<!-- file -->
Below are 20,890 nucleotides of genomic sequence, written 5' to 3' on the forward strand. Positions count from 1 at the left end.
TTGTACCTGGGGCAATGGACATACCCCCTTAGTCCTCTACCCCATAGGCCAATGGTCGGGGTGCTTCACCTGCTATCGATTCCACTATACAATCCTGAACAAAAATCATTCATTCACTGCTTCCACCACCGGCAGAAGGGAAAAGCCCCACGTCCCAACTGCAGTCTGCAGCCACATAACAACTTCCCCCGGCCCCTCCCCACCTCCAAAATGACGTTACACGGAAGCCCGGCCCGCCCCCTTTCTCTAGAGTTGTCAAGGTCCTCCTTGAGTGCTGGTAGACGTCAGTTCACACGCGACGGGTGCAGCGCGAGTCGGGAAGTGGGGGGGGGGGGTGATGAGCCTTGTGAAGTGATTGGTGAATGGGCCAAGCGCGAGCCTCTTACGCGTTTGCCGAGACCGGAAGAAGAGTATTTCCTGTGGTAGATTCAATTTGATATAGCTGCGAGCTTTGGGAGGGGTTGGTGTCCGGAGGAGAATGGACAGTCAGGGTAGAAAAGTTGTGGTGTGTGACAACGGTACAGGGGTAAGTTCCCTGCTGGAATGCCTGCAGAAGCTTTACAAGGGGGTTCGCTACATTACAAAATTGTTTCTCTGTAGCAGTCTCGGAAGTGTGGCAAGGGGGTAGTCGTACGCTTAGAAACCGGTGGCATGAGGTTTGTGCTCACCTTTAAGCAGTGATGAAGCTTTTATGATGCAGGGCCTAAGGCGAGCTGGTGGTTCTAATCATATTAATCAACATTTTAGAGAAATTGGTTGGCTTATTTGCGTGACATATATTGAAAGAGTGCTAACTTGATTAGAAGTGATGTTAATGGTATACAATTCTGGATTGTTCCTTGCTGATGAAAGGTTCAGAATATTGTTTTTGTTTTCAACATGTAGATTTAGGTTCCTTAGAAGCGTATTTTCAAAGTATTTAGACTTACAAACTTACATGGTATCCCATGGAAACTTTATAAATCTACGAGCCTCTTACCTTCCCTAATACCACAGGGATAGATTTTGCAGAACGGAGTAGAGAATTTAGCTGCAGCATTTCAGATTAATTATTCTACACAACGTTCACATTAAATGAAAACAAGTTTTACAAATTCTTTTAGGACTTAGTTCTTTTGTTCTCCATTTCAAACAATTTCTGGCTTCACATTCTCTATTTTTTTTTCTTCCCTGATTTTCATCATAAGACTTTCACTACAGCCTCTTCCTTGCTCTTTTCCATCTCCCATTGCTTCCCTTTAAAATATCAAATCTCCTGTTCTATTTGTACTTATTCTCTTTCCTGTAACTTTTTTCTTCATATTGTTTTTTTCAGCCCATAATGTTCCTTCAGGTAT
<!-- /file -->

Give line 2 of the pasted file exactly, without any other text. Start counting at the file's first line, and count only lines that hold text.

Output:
TTGTACCTGGGGCAATGGACATACCCCCTTAGTCCTCTACCCCATAGGCCAATGGTCGGGGTGCTTCACCTGCTATCGATTCCACTATACAATCCTGAACAAAAATCATTCATTCACTGCTTCCACCACCGGCAGAAGGGAAAAGCCCCACGTCCCAACTGCAGTCTGCAGCCACATAACAACTTCCCCCGGCCCCTCCCCACCTCCAAAATGACGTTACACGGAAGCCCGGCCCGCCCCCTTTCTCTAGAGTTGTCAAGGTCCTCCTTGAGTGCTGGTAGACGTCAGTTCACACGCGACGGGTGCAGCGCGAGTCGGGAAGTGGGGGGGGGGGGTGATGAGCCTTGTGAAGTGATTGGTGAATGGGCCAAGCGCGAGCCTCTTACGCGTTTGCCGAGACCGGAAGAAGAGTATTTCCTGTGGTAGATTCAATTTGATATAGCTGCGAGCTTTGGGAGGGGTTGGTGTCCGGAGGAGAATGGACAGTCAGGGTAGAAAAGTTGTGGTGTGTGACAACGGTACAGGGGTAAGTTCCCTGCTGGAATGCCTGCAGAAGCTTTACAAGGGGGTTCGCTACATTACAAAATTGTTTCTCTGTAGCAGTCTCGGAAGTGTGGCAAGGGGGTAGTCGTACGCTTAGAAACCGGTGGCATGAGGTTTGTGCTCACCTTTAAGCAGTGATGAAGCTTTTATGATGCAGGGCCTAAGGCGAGCTGGTGGTTCTAATCATATTAATCAACATTTTAGAGAAATTGGTTGGCTTATTTGCGTGACATATATTGAAAGAGTGCTAACTTGATTAGAAGTGATGTTAATGGTATACAATTCTGGATTGTTCCTTGCTGATGAAAGGTTCAGAATATTGTTTTTGTTTTCAACATGTAGATTTAGGTTCCTTAGAAGCGTATTTTCAAAGTATTTAGACTTACAAACTTACATGGTATCCCATGGAAACTTTATAAATCTACGAGCCTCTTACCTTCCCTAATACCACAGGGATAGATTTTGCAGAACGGAGTAGAGAATTTAGCTGCAGCATTTCAGATTAATTATTCTACACAACGTTCACATTAAATGAAAACAAGTTTTACAAATTCTTTTAGGACTTAGTTCTTTTGTTCTCCATTTCAAACAATTTCTGGCTTCACATTCTCTATTTTTTTTTCTTCCCTGATTTTCATCATAAGACTTTCACTACAGCCTCTTCCTTGCTCTTTTCCATCTCCCATTGCTTCCCTTTAAAATATCAAATCTCCTGTTCTATTTGTACTTATTCTCTTTCCTGTAACTTTTTTCTTCATATTGTTTTTTTCAGCCCATAATGTTCCTTCAGGTAT